A WA coroner has urged the State Government to ban swimming pools and spas at new family daycare centres in the wake of the tragic drowning of toddler Lachlan Mitchell.
Lachlan was just two days shy of his third birthday when he was found face down in the swimming pool by childcare worker Karla Zablah at her Carramar family daycare centre on November 9, 2015.
The toddler was left unsupervised for up to seven minutes while Ms Zablah settled a crying baby.
His death was subject to a two-day coronial inquest last year which focused on the inherent risks presented by swimming pools at family daycare centres.
In her findings published this afternoon, Coroner Sarah Linton said family daycare services often involved one educator supervising several children who were close in age and who were unfamiliar with their environment.
Ms Linton said in those circumstances, having a swimming pool on the premises created an “unacceptable level of risk”.
Ms Linton urged the WA Government to change the relevant legislation to exclude homes with a swimming pool, outdoor spa or jacuzzi being used as a family daycare for children aged under five, saying new laws should come into effect “immediately … given the high level risk of drowning”.
“I am satisfied that the proper approach is for family daycare educators who choose to enrol children under the age of five years to be prohibited from having a swimming pool or other large fixed water hazard on their premises,” she said.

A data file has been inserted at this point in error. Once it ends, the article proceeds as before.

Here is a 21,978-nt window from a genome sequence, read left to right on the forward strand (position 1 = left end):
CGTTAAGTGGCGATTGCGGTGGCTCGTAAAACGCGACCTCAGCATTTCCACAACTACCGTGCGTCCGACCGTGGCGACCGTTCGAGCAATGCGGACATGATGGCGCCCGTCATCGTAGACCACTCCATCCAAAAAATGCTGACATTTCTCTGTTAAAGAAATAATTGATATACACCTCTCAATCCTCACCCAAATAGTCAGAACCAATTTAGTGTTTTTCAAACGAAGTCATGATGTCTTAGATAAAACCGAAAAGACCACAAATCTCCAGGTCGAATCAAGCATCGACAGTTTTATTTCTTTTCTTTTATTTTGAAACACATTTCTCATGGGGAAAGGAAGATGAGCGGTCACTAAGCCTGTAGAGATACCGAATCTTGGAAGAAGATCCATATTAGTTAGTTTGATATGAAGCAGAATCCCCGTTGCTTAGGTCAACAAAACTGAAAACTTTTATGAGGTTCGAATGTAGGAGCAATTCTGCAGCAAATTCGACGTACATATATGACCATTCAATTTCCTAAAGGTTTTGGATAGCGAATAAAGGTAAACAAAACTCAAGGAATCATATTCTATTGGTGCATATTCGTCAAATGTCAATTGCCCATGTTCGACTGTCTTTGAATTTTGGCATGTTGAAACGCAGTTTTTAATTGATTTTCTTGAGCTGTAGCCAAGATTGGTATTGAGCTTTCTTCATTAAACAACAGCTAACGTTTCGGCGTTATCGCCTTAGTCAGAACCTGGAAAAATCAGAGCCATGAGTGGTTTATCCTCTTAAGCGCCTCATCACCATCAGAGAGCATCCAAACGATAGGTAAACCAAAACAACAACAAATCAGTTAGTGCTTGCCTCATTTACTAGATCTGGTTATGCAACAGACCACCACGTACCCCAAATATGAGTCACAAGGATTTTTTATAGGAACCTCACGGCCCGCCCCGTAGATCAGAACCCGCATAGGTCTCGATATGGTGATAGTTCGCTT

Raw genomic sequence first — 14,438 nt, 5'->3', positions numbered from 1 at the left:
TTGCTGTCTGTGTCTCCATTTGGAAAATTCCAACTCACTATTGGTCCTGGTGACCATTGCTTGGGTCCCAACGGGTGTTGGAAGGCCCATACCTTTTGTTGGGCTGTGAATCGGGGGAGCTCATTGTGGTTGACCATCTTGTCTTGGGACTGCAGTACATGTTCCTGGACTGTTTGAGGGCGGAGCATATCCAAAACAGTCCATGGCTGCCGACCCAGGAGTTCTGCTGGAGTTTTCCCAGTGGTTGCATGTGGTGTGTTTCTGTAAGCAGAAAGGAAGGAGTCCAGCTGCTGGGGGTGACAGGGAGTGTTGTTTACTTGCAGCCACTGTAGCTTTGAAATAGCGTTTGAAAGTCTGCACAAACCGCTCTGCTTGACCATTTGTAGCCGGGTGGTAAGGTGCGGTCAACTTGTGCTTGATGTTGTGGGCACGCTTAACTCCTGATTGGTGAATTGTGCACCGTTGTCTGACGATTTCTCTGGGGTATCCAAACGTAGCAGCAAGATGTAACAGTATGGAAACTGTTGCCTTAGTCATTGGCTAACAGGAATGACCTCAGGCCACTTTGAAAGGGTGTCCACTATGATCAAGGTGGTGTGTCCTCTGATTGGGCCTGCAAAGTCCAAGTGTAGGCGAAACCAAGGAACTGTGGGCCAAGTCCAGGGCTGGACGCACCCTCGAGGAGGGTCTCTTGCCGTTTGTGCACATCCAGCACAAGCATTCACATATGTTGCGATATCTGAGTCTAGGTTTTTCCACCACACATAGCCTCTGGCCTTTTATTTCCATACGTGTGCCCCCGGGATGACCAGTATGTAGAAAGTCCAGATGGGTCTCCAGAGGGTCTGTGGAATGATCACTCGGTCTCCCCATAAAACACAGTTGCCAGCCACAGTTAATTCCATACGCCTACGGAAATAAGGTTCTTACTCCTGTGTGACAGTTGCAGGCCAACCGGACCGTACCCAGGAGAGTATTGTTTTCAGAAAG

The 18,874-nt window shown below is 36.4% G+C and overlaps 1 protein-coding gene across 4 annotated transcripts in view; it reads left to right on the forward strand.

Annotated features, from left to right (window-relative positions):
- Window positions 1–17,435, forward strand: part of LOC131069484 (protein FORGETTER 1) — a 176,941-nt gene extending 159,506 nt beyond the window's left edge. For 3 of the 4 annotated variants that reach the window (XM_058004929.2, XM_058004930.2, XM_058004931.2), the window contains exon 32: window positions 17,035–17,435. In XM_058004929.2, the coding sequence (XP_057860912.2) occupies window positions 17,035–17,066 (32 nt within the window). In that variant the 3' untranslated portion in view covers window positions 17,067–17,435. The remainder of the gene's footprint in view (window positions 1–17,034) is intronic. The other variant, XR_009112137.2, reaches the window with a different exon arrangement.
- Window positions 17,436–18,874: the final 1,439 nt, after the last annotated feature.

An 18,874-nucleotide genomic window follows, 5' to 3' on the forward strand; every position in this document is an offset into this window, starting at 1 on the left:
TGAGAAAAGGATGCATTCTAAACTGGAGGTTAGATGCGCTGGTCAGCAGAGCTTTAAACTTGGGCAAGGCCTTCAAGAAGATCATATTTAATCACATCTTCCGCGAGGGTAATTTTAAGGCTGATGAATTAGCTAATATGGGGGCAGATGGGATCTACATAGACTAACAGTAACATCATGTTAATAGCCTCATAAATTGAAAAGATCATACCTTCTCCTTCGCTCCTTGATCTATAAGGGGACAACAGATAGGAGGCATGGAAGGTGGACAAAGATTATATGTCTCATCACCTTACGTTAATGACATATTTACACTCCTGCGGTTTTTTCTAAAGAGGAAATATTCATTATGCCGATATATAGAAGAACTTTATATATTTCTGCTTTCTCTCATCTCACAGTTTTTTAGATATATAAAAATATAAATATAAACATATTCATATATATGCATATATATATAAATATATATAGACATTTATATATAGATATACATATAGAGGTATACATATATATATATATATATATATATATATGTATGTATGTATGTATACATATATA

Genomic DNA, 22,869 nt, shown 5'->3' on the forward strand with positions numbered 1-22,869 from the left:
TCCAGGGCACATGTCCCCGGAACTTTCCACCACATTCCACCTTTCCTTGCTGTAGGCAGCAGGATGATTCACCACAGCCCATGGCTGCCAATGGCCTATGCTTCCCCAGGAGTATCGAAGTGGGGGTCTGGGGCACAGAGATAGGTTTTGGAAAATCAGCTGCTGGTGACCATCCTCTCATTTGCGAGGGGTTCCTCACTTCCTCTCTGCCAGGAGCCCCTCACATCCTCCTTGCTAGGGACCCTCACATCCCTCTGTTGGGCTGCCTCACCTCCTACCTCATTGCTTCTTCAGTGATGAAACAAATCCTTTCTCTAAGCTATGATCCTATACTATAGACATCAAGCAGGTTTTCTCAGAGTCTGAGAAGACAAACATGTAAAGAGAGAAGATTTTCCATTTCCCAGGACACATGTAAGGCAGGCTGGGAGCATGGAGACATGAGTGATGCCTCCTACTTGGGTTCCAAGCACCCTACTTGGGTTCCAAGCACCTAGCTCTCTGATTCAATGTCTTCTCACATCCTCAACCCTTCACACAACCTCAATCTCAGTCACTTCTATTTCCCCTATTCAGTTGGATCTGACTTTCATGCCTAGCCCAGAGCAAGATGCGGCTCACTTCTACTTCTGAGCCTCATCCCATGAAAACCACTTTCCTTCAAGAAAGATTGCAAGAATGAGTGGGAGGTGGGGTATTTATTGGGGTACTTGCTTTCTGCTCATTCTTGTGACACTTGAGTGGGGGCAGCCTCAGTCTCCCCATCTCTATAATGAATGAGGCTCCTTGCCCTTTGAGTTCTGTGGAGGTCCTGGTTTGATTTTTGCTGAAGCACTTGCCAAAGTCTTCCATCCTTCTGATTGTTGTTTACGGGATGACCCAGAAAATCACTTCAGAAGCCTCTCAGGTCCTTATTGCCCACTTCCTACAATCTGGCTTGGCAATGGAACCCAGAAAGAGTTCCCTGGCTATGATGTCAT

Ms Linton said homes with a pool or spa already used as a family daycare service should be inspected monthly.
Investigations into exactly how Lachlan entered the pool were inconclusive but she said it was possible he climbed a pot plant to either open the gate or climb the fence.
Ms Linton said Lachlan’s death was “tragic and entirely preventable”.
Since Lachlan’s death, his parents Melanie and Luke have advocated for swimming pools to be banned from family daycare centres.
“Lachlan’s family want to ensure that no other family suffers such a loss when their child is meant to be safely being cared for at family daycare,” Ms Linton said.
Ms Zablah was fined $6500 in 2016 for failing to ensure Lachlan was adequately supervised.